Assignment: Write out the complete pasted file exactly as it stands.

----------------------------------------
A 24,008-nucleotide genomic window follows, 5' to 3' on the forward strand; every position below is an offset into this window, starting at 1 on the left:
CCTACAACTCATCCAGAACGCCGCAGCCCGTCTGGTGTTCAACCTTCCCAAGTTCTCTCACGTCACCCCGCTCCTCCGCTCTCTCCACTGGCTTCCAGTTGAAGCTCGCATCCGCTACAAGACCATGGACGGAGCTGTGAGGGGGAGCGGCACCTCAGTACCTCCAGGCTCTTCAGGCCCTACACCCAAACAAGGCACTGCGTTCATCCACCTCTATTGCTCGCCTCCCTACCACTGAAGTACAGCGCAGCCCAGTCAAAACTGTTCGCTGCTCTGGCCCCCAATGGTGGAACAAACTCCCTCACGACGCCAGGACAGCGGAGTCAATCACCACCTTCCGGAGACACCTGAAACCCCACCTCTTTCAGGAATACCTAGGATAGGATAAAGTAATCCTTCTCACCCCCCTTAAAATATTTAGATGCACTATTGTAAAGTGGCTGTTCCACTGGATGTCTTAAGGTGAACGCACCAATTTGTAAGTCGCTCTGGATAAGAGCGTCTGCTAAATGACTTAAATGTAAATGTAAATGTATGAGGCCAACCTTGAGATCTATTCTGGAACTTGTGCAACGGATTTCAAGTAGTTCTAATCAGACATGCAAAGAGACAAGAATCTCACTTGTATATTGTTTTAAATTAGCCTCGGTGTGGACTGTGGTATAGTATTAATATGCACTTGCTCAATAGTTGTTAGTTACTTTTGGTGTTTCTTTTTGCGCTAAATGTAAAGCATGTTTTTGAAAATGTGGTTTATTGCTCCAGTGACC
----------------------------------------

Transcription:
A 24,008-nucleotide genomic window follows, 5' to 3' on the forward strand; every position below is an offset into this window, starting at 1 on the left:
CCTACAACTCATCCAGAACGCCGCAGCCCGTCTGGTGTTCAACCTTCCCAAGTTCTCTCACGTCACCCCGCTCCTCCGCTCTCTCCACTGGCTTCCAGTTGAAGCTCGCATCCGCTACAAGACCATGGACGGAGCTGTGAGGGGGAGCGGCACCTCAGTACCTCCAGGCTCTTCAGGCCCTACACCCAAACAAGGCACTGCGTTCATCCACCTCTATTGCTCGCCTCCCTACCACTGAAGTACAGCGCAGCCCAGTCAAAACTGTTCGCTGCTCTGGCCCCCAATGGTGGAACAAACTCCCTCACGACGCCAGGACAGCGGAGTCAATCACCACCTTCCGGAGACACCTGAAACCCCACCTCTTTCAGGAATACCTAGGATAGGATAAAGTAATCCTTCTCACCCCCCTTAAAATATTTAGATGCACTATTGTAAAGTGGCTGTTCCACTGGATGTCTTAAGGTGAACGCACCAATTTGTAAGTCGCTCTGGATAAGAGCGTCTGCTAAATGACTTAAATGTAAATGTAAATGTATGAGGCCAACCTTGAGATCTATTCTGGAACTTGTGCAACGGATTTCAAGTAGTTCTAATCAGACATGCAAAGAGACAAGAATCTCACTTGTATATTGTTTTAAATTAGCCTCGGTGTGGACTGTGGTATAGTATTAATATGCACTTGCTCAATAGTTGTTAGTTACTTTTGGTGTTTCTTTTTGCGCTAAATGTAAAGCATGTTTTTGAAAATGTGGTTTATTGCTCCAGTGACC